Design Mind frogcast Ep.37 - Window Shopping for the Digital World

Our Guests: Brian Beitler, Founder ; General Manager, Live Shop Ventures, Qurate Retail Group

On this episode, we’re joined by Brian Beitler, Founder & General Manager, Live Shop Ventures, Qurate Retail Group. Brian and his team recently launched sune, a video commerce platform looking to bring in-store magic to online spaces. Listen to learn more.

Listen to the podcast episode and watch the full video below. You can also find the Design Mind frogcast on Apple Podcasts, Spotifyand anywhere you listen to podcasts.  

Episode Transcript:

Design Mind frogcast
Episode 37: Window Shopping for the Digital World
Guest: Brian Beitler, Founder of sune, General Manager of Live Shop Ventures, Qurate Retail Group

[00:09] Elizabeth Wood: Welcome to the Design Mind frogcast. Each episode, we go behind the scenes to meet the people designing what’s next in the world of products, services and experiences, both here at frog and far, far outside the pond. I’m Elizabeth Wood.

[00:24] Elizabeth Wood: Today on our show, it’s time to talk shop. Malls, department stores, traditional brick-and-mortar—these are still a big part of everyday life. But even frequent in-store patrons are increasingly finding themselves buying more items online. And while that’s great when searching for exactly what you’re looking for, it does take some of the serendipity out of it all. Our guest, Brian Beitler, Founder of the video commerce platform sune and General Manager of Live Shop Ventures for Qurate Retail Group, has been thinking a lot about how to bring some of that in-store magic to online spaces. From using data to personalize eCommerce to putting video storytelling at the center of shopping experiences, Brian and his team are leaning into the future of retail for brands, influencers and, of course, shoppers. Here’s Brian now.

[01:15] Brian Beitler: Video is playing an increasing role in every part of our life. And product discovery, product use, product know-how is central to that. And we believe video will continue to grow in its importance, both as a vehicle outside of a retailer’s brand to discover products and as the way a retailer shares and tells stories about their brand. So we see video as an explosive part of the future of retail. Hi, I am Brian Beitler, the Founder of sune and the General Manager of Live Shop Ventures for Qurate Retail Group.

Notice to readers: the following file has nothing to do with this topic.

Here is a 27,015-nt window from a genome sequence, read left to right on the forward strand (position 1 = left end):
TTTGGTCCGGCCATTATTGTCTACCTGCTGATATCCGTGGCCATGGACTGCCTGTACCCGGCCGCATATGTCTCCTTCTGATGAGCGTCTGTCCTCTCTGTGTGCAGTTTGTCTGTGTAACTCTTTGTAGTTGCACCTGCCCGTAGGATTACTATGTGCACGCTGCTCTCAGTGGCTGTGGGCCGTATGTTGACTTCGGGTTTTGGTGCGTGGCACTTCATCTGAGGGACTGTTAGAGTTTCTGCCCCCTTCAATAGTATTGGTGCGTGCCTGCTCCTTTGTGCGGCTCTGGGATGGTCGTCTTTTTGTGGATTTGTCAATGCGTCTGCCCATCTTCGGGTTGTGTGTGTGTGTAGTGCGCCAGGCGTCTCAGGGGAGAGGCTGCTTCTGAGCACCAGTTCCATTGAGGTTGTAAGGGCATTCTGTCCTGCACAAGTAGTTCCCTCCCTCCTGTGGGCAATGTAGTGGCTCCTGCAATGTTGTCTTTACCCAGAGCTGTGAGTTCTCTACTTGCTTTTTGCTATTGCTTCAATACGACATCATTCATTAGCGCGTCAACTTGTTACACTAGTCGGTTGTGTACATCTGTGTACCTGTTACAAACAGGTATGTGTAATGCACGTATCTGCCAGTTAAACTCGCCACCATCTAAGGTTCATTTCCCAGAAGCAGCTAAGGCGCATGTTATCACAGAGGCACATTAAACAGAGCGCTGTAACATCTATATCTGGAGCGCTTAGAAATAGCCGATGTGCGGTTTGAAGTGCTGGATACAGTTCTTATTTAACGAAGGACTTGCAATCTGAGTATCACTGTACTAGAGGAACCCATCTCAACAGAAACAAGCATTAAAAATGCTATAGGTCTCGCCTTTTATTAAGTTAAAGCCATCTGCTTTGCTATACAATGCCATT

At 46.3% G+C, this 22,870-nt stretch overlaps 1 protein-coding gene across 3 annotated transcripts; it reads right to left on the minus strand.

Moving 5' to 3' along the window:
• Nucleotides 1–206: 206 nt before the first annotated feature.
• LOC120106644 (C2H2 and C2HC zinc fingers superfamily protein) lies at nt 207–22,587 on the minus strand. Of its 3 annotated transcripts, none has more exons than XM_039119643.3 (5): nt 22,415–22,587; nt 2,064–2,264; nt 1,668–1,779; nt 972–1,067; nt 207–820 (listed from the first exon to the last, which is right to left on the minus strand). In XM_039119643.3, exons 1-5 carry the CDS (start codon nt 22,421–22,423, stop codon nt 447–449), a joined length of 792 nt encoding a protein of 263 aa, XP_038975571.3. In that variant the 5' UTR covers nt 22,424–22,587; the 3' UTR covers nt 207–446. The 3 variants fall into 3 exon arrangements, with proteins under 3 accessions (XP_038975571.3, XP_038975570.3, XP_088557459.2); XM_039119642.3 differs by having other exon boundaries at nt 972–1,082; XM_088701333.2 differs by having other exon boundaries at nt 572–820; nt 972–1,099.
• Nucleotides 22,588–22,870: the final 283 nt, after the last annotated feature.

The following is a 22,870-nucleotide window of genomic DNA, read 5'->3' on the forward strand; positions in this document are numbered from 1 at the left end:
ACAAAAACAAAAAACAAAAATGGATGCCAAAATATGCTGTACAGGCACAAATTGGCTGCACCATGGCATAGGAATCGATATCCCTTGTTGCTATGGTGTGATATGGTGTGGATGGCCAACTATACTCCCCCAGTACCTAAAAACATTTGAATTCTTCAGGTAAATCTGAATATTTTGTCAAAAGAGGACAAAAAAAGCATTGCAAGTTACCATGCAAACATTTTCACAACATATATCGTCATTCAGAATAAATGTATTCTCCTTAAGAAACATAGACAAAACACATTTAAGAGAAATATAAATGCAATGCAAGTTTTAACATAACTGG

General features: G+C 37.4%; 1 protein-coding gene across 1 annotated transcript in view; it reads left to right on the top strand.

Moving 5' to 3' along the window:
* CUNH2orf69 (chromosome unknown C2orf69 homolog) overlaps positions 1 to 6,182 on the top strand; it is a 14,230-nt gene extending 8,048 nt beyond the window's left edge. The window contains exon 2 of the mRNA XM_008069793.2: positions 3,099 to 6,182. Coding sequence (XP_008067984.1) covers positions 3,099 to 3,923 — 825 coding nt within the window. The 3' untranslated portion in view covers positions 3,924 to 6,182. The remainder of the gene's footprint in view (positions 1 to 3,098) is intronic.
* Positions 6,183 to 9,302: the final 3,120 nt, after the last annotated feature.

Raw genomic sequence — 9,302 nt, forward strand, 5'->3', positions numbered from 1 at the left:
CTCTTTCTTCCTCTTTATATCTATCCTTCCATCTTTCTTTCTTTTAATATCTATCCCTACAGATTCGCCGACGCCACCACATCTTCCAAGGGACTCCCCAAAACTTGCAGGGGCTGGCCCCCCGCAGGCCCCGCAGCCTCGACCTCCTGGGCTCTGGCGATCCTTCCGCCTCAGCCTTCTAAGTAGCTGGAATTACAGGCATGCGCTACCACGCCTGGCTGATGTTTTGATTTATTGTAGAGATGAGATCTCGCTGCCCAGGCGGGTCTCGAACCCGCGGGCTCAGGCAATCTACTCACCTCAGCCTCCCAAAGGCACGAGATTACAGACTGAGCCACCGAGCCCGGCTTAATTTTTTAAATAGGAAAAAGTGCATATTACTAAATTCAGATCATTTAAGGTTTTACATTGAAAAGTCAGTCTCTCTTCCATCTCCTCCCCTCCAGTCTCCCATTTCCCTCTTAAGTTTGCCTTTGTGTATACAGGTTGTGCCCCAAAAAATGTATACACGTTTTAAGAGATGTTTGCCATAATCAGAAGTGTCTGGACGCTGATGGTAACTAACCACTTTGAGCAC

[01:47] Brian Beitler: The notion of live streaming and video, you’ve heard about it. It’s still emerging, right? It’s still fairly nascent in western markets compared to how it’s exploded in the Asian markets. But we certainly see the momentum building. Coresight Research, I think, published most recently that the live stream, video-driven, shopping industry is going to be around $40 billion by 2025.

[02:09] Brian Beitler: It’s about what’s useful to the consumer, right? At the end of the day, utility comes in a variety of forms. Entertainment and flash is one of those. Consumers certainly love to be entertained. That’s useful to us as people. We need to laugh, we need to have our spirits lifted, we need to smile for sure. But also, it’s about how do I use that tool to be more effective—that level of being practical and authentic in the storytelling is as important as being able to be entertaining and engaging. As you think about how you use video, and how you go and use live selling for your brand or platform, you have to be mindful of going, “Hey, what’s the objective that I have for the consumer?” Sometimes entertainment can be a core part of it. And sometimes it’s going, “Man, how can I just be useful and provide better understanding of my services, of my products, to the consumers and do it with people who get my consumer and can connect with them, and build a relationship?”

[03:07] Elizabeth Wood: From a young age, it was clear that Brian was a born salesperson and storyteller with a knack for making meaningful connections with his customers.

[03:17] Brian Beitler: My passion or love for consumer products started, believe it or not, when I was six years old. So I played little league baseball, and I loved baseball, but it was not my skill set. What I was really good at was selling the candy bars that we sold to raise funds in Little League. I remember we had these two chocolate candy bars: one was plain, one had almonds in it. And I still remember my sales pitch. Now to be honest, I don’t know that I came up with the sales pitches at six and seven years old. I’m sure this came from my father. But literally my pitch was, “I have this plain candy bar here, you can buy it for just a dollar. Or, I have this other candy bar and I’ll throw in the almonds for free.” And it got a laugh every time from whoever was at the doorstep and almost always got a sale and I thought this is so much fun. What I also learned is that when people got something that they loved, it made them happy and making people happy made me happy. From very early on I fell in love with the idea of being able to bring people products and services that made them happy could be an amazing career.

[04:21] Brian Beitler: One of the things that I think was so unique about Qurate Retail Group, and our parent company and a couple of companies we own—we own QVC and HSN—was their ability for our hosts, our personalities to build relationships at scale. And that’s what we think video allows you to do: to build relationships where it’s not just one person that you’re entering, interact with it that finds you interesting and valuable and important in their life, but that you can build that with hundreds of people, thousands of people, tens of thousands of people at a time.